If you’re hoping to buy your first home, it’s important that you take some time to assess your financial situation and consider the options available to you. Take a look at property prices in your area. If they’re very high, you may need to aim for a smaller home or consider moving to a cheaper area. You’ll need to save at least five per cent of your property price, and you can use a borrowing calculator to get a rough idea of how much you might be able to borrow, based on your current earnings. You’ll need a bit extra for solicitors’ fees, valuations, moving costs and so on, so don’t forget to factor that in.
If you’re saving for a home deposit, you may want to:
Pay off your debts
If you have a lot of debt, it might be worth addressing this before you start saving. It’s likely that you’re paying interest on it, and debt will also affect the amount you are able to borrow. Make sure you’re paying at least the minimum on all your debts each month, and if you have extra cash, pay off the one with the highest interest rate first.
Cut your spending
Take a look at your current spending. Are there any unnecessary expenses (ie memberships that could be cancelled)? Could you buy your groceries more cheaply? Do you buy lunch rather than making it at home? Could you move somewhere cheaper rather than spending so much on rent? Could you switch utility or mobile providers? Are you addicted to shopping online? Do whatever you can to cut back on anything more than essential expenses.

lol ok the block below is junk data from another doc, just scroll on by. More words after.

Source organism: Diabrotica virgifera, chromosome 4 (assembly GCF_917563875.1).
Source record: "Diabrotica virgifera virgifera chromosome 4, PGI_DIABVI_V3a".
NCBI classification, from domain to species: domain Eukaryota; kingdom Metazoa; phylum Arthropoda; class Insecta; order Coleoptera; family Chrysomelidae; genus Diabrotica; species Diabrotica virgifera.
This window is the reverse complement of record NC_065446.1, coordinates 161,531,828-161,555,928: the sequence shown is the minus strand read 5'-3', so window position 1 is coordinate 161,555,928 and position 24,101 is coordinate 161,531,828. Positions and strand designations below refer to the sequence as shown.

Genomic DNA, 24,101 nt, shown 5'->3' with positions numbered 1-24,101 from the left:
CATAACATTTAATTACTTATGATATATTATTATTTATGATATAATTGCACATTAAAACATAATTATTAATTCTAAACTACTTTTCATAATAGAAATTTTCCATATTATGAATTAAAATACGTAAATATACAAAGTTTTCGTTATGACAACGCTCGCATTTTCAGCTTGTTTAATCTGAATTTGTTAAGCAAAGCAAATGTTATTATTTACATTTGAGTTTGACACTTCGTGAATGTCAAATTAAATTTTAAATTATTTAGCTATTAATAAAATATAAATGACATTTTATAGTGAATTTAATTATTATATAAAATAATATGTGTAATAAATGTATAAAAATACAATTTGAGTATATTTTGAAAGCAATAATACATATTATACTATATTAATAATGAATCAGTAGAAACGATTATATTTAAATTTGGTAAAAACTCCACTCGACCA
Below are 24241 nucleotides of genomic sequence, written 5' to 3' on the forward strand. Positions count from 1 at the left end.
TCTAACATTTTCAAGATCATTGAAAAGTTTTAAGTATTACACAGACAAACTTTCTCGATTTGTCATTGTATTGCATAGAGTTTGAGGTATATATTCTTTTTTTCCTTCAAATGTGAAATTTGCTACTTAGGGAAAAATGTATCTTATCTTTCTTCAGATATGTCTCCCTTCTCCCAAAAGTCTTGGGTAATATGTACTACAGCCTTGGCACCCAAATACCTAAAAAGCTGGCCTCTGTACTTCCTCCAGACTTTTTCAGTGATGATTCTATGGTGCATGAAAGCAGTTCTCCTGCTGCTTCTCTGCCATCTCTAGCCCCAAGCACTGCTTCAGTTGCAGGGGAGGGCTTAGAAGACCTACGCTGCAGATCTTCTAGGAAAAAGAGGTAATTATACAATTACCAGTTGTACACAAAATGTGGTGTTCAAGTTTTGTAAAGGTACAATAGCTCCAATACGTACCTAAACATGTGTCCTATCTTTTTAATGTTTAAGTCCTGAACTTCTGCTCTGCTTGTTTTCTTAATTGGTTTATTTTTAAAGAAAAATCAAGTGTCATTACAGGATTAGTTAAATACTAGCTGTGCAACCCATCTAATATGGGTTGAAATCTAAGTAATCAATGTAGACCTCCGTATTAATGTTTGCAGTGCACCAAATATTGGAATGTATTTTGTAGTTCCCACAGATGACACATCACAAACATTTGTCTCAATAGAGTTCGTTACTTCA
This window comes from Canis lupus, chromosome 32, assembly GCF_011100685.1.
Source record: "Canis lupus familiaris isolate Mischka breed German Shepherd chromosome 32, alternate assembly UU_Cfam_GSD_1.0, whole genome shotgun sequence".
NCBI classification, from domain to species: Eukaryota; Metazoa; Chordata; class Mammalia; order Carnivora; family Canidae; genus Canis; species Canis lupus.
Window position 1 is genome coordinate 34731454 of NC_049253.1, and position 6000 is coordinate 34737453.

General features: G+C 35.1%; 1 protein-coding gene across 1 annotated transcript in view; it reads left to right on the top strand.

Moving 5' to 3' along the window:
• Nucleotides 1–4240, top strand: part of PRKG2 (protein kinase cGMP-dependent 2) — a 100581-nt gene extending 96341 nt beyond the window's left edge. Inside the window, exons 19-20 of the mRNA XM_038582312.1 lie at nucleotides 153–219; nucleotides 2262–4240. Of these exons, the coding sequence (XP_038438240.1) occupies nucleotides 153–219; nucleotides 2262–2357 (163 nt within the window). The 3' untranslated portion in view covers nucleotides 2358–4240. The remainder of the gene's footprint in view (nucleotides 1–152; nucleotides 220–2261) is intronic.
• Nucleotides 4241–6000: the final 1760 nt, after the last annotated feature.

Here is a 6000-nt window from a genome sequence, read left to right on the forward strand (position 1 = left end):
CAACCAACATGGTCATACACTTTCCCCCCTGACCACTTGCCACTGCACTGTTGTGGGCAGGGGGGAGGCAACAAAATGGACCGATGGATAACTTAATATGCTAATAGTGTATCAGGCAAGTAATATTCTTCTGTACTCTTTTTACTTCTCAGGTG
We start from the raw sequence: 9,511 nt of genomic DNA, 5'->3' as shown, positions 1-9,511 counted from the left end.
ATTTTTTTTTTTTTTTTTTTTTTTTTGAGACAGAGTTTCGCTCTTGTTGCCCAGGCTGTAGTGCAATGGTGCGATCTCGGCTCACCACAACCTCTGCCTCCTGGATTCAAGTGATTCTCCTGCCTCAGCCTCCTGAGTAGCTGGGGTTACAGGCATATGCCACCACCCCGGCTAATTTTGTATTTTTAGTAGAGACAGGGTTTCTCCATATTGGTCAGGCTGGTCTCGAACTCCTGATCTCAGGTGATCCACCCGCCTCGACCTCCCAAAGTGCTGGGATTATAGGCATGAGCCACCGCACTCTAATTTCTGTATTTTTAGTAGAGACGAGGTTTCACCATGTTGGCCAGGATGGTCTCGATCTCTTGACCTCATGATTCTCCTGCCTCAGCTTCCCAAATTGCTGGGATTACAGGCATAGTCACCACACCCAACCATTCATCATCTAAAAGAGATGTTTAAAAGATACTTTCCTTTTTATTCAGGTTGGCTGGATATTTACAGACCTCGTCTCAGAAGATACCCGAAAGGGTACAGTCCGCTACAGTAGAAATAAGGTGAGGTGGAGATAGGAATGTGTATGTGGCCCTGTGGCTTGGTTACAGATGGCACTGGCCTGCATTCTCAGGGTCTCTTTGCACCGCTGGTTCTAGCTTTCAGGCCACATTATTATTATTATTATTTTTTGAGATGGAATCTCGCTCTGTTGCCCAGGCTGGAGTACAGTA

If you haven’t already, start setting some money aside each month. You may not be able to save a huge amount right from the off, but try to get into a habit of saving something each month. Choose a decent savings account or a relevant ISA (a Help to Buy ISA or Lifetime ISA might be worth considering, depending on your circumstances) and set up a standing order so you’re paying in a regular amount. If you’re able to pay in more some months, do so. Make a target chart and keep marking where you’re up to so you can see that you’re moving closer to your goal each month.
Increase your earnings
Perhaps you could ask your boss for a raise or look for a promotion opportunity elsewhere. If not, you might have a business idea that is worth pursuing in your spare time or a hobby that could be monetised. You could make some money by selling unwanted items or offering up your talents, for example babysitting or maths tutoring. Any extra cash you make should go straight into your deposit fund (or paying off debts, if that’s the most pressing need).
Buy with someone else
If you’re struggling to set enough money aside, it might be worth buying with a friend, partner or parent. This is a big commitment, so make sure all parties are aware of the legal implications before you go down this route. Alternatively, a relative or friend might be willing to contribute a gift to boost your deposit, or to act as a guarantor, which might allow you to buy with a smaller deposit. If these are not options, it might be worth considering a Help to Buy or Shared Ownership property, but read up carefully on these options as there pros and cons to both.
Written by: Steven Grimmer
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